AmigaOS 3.2.2 released for those feeling nostalgic
Original mid-1980s OS is still alive and kicking
A new update to AmigaOS 3, for the classic Motorola 68000-powered Amiga computers, has just been released: AmigaOS 3.2.2.
Commodore Inc released AmigaOS 3.1 a full three decades ago now, in 1993. Since then, there has been a long, embattled and confusing history of arguments, announcements, acquisitions, and sell-offs of the Amiga and Commodore brands, the intellectual property of the machines' designs, the operating system and its various successors.
At the end of the 1990s, a German company, Haage & Partner, released a couple of updated versions: first AmigaOS 3.5, which we mentioned at the time, and later AmigaOS 3.9. The original source code to the 680x0 version was sold off as Amiga Inc. planned to focus on its next-generation AmigaDE. Sadly, that eventually died off, as did the company that created the underlying OS.
About a quarter of a century later, signs of life started to appear from the old rootstock. With the demise of all the successor products and companies, the company which was working on AmigaOS 4, the PowerPC version, took renewed interest in the original version. The first green shoots appeared in the form of an update and bugfix. We presume that even at a tenner a pop, this update aroused interest from Amiga fans, who in the experience of the Reg FOSS desk are so passionate about their beloved platform as to make the Emacs-versus-Vi rivalry look positively amicable.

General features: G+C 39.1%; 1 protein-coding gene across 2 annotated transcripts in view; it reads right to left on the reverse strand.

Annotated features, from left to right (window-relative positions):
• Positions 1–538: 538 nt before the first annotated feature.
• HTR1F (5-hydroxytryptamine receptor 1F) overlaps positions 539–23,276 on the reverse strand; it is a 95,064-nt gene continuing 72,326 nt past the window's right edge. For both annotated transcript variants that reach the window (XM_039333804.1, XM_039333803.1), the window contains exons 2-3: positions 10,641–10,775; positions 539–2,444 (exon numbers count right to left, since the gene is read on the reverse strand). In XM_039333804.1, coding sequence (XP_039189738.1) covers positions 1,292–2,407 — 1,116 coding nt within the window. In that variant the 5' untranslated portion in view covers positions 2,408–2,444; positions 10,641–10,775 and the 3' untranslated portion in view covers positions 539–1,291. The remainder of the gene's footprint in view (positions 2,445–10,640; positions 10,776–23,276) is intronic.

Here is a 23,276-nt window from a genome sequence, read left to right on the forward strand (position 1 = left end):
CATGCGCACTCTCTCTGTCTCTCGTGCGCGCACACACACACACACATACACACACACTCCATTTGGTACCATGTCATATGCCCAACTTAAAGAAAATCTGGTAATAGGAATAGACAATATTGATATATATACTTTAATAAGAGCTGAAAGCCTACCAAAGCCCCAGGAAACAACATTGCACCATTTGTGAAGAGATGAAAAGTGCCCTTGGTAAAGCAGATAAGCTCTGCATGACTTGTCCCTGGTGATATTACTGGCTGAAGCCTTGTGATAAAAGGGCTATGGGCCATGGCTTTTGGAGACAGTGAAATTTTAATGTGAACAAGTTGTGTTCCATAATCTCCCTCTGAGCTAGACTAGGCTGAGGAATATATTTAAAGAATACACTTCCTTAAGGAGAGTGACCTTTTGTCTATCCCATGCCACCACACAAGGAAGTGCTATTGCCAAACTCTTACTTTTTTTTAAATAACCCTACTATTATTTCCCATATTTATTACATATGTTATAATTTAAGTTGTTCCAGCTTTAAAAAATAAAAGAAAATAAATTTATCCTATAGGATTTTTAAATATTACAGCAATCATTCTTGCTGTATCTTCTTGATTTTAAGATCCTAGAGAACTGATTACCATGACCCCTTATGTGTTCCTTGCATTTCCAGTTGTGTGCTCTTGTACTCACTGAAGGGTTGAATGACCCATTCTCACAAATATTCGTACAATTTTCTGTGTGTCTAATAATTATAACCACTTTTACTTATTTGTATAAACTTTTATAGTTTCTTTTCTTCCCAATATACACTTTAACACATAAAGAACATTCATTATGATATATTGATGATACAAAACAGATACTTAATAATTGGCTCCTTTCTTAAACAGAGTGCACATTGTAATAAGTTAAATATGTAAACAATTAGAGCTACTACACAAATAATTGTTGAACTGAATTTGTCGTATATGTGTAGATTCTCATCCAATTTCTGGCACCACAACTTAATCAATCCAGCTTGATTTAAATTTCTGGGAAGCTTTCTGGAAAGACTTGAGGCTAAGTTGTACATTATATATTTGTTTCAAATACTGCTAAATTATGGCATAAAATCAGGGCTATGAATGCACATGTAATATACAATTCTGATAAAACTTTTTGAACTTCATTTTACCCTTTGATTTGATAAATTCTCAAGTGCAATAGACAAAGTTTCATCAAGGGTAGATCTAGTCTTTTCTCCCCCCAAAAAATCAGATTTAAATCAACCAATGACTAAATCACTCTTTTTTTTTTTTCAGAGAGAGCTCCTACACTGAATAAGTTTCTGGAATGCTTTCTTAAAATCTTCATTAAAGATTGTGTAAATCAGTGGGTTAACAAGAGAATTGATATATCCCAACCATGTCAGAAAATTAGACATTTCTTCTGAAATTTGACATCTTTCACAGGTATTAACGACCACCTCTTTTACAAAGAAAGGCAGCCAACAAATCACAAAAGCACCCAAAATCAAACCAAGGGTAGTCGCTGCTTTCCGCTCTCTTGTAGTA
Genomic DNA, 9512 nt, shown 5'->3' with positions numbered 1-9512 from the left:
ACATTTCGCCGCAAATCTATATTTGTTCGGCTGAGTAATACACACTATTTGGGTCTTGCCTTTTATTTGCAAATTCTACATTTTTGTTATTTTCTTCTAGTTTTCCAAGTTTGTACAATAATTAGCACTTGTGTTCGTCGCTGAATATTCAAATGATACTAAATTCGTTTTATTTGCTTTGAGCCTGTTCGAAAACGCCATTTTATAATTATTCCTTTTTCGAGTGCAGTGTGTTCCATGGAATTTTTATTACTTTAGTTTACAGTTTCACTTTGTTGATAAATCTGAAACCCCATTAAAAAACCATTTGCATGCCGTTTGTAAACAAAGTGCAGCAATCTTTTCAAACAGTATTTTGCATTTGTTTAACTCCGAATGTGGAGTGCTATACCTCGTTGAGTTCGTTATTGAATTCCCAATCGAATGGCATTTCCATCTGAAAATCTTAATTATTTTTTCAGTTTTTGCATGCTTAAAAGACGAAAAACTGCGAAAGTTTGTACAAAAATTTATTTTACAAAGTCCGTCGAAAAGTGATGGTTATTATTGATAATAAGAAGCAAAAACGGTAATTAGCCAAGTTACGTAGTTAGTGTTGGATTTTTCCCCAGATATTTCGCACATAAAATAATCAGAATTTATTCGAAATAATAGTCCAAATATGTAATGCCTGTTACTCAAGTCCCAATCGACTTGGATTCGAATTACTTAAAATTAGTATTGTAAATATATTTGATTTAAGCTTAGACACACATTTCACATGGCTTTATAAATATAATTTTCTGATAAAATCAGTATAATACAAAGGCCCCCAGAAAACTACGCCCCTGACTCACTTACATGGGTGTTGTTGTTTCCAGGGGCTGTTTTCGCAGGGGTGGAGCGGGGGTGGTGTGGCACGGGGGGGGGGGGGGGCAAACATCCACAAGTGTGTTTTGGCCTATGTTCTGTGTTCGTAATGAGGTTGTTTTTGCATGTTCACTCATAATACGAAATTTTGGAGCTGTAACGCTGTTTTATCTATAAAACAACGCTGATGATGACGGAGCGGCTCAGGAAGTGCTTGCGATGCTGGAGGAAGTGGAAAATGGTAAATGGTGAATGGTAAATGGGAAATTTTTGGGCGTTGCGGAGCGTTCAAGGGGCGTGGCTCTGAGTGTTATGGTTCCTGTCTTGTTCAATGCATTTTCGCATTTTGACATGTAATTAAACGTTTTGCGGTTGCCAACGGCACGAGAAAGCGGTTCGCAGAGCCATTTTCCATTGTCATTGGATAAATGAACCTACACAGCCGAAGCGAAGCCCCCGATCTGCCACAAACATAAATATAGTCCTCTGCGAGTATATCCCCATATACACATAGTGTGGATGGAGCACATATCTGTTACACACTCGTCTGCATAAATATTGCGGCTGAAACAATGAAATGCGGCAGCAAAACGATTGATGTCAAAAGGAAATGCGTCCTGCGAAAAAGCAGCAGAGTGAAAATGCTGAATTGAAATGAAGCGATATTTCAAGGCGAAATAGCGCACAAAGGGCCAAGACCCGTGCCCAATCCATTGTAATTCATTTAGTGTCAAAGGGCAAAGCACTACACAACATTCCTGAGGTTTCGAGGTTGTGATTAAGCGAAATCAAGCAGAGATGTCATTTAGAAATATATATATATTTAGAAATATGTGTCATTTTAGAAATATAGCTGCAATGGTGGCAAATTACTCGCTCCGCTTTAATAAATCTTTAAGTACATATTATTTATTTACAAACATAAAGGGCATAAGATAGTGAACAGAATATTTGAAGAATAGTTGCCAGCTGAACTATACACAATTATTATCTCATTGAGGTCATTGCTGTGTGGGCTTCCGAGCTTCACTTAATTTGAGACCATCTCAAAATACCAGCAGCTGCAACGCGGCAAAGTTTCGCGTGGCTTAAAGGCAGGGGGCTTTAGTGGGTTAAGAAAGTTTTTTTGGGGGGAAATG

In May 2021 followed a whole new point release, AmigaOS version 3.2, which bundled a new GUI toolkit called ReAction and a new text editor to show it off. It also included direct support for
.ADF disk files – common currency among those using Amiga emulation – integrated help and online documentation, multiple updates to various components, and a general spruce-up and facelift. Coming 28 years after the last point release, that seems fair enough.
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In December 2021, Hyperion released version 3.2.1, which fixed various bugs and added some cosmetic enhancements, plus Rexx integration to the new Text Editor. (Yes, the Rexx programming language is still around as well. It's included in IBM's PC DOS 7 for instance.)
The new update applies to that release, although it adds some small cosmetic features too, such as an About box in the new Text Editor, chip revision info if you're lucky enough to have a 68060 processor, and support for older versions of Kickstart, which means 3.2.2 can now dual-boot with older versions.
As we detailed at the end of last year, there is still a lot of life in the world of 1980s 680x0 machines, and there are various upgrades available to revive an original Miggy. Some of these are quite inexpensive, so if you have an original Amiga 1200 in the attic, stick a CF card in it as a hard disk, and a PiStorm as a CPU upgrade, and give it a well-overdue upgrade. ®